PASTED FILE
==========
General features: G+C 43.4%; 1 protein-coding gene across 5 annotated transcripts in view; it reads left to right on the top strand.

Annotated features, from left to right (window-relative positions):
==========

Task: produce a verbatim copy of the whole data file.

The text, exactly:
General features: G+C 43.4%; 1 protein-coding gene across 5 annotated transcripts in view; it reads left to right on the top strand.

Annotated features, from left to right (window-relative positions):